by Terence Jeyaretnam
If you were born in Australia in 2012, you will have a one in three chance of living to 100, with the average life expectancy alone getting you to 2100. Many disciplined would make it to 120, the new benchmark for centenarians. Now imagine being born in 1900, and try and foresee our country and world today. It would be near impossible to gauge the scale of population growth (it was 1.6 billion then), with more than four times the number of people in the world now, let alone the technology capability, the speed of transport, the global connectedness and advances in health. But the average life expectancy then was half of what it is today, so people needed to imagine and build a world 20, 30 or 40 years into the future, not 100.
This radical shift in life expectancy is one among several factors that dictate a much different approach to building our future world, compared to where we’ve come from. But I don’t believe we are quite ready or equipped to view the world from this new lens offered to us. Other factors include scale of continued population growth, risks of connectedness, risk of speed of travel, climate change, resource limitations, carbon constraints, availability of water and land, scarcity of space for the mind, our changing physiques and physical capability, and different priorities in health such as significant escalation of costs, mushrooming of mental health conditions and increased occurrences of pandemics.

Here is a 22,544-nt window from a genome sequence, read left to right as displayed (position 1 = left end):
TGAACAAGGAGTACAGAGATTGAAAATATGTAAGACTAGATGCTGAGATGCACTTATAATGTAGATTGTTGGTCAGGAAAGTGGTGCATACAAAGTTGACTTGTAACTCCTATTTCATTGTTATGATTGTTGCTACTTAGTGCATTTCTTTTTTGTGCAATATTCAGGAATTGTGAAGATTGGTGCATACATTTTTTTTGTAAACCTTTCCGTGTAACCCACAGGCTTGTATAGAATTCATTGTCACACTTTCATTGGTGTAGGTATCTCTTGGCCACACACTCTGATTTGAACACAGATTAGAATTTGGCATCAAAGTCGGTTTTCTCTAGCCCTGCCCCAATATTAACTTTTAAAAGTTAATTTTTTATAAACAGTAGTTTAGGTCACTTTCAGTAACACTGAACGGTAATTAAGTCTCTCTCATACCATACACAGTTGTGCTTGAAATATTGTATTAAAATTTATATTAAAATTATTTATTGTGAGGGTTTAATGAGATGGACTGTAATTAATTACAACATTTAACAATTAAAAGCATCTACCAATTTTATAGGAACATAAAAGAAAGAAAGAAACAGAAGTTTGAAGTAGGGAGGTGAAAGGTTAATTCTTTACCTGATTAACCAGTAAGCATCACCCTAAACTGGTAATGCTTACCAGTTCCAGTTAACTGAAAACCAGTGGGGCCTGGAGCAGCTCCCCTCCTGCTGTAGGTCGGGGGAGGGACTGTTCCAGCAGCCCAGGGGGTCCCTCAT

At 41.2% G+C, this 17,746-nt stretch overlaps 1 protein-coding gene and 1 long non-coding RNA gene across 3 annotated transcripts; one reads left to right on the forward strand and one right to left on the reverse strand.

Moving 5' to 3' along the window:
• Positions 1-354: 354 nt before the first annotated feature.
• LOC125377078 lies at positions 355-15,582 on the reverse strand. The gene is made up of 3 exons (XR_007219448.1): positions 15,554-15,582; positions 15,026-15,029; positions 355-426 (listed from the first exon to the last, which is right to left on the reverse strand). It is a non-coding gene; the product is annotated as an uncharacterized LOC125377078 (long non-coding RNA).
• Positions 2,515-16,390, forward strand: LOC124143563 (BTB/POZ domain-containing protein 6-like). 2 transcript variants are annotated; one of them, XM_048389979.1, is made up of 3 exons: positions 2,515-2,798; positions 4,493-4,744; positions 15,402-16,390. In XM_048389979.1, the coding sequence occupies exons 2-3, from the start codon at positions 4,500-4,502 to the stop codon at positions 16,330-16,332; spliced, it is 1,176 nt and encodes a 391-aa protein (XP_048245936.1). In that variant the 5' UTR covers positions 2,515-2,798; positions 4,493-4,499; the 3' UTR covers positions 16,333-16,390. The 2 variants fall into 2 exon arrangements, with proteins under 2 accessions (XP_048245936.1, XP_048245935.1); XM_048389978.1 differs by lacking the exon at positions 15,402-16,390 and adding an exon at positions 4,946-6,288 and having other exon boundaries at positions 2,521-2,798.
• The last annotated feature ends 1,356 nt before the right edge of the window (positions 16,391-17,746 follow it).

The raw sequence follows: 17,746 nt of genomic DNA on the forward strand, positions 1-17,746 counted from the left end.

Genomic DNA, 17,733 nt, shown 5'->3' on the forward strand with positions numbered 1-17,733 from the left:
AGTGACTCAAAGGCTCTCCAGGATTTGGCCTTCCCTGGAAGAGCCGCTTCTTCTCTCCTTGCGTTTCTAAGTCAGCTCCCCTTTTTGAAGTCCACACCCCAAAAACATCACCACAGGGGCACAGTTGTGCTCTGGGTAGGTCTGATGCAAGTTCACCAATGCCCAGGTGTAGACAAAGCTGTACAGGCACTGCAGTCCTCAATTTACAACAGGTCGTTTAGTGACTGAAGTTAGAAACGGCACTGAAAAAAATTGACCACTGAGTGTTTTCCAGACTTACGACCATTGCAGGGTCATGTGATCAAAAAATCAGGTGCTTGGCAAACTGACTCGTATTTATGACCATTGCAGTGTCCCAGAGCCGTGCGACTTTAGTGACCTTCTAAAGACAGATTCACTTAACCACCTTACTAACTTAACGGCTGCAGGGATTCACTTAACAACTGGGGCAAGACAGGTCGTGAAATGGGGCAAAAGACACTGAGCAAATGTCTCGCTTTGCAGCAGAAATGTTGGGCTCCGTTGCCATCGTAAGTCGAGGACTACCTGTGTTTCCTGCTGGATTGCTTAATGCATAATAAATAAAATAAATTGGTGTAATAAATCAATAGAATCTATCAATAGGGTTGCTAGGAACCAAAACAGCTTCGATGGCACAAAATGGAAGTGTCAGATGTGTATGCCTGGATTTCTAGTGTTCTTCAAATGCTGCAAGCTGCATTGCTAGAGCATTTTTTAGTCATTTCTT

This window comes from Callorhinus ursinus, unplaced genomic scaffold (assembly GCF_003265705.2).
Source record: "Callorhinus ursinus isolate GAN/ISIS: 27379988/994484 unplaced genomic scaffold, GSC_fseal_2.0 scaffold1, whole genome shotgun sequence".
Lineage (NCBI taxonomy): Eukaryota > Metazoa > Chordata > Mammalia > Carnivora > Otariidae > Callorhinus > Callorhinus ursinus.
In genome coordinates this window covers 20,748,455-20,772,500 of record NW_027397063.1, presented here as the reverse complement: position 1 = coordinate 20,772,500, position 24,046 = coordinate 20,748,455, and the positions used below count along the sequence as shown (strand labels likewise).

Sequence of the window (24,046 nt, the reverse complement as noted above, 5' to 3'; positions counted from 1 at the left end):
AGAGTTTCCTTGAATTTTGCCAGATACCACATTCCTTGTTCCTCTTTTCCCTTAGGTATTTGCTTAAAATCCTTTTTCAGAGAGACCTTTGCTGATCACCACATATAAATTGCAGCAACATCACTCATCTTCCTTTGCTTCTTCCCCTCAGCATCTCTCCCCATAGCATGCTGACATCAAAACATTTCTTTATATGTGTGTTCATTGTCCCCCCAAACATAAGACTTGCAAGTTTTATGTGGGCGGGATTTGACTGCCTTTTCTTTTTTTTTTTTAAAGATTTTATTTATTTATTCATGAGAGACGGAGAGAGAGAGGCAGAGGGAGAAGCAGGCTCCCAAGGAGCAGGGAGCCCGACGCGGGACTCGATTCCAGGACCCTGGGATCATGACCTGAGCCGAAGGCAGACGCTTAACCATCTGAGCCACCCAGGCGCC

I believe our governance, planning and investment horizons need to change to accommodate a very different world, not inter-generationally, but now, intra-generationally beckoning us. A world that needs to have much more resilience built into it, and a world that is able to adapt much better than our own. Just imagine this – how differently would you build a house today that you may leave behind for your kids? How differently would you build a business? Where in Australia would you choose to live if you played out the climate change scenarios for 2100? How would you even plan out your retirement knowing that your own average life expectancy continues to get stretched?
I believe our approach needs to move from globalization to localization, where systems and communities are self-sustaining and locally resilient, yet connected globally through technology. We also need to find a way to decouple our lives from energy, carbon and resource intensity, to more simpler and efficient lifestyles that allow celebration of technology rather than abuse. We need to consume far less. Finally, we also need to move from a mindset of competition to collaboration, learning to share and help. Now the challenge is to build houses, communities, cities, countries, governments, businesses and community organisations that foster this paradigm shift in thinking.
Terence Jeyaretnam is a Director of Net Balance (firstname.lastname@example.org),
one of the world’s leading sustainability advisory firms.
Terence is based in Melbourne.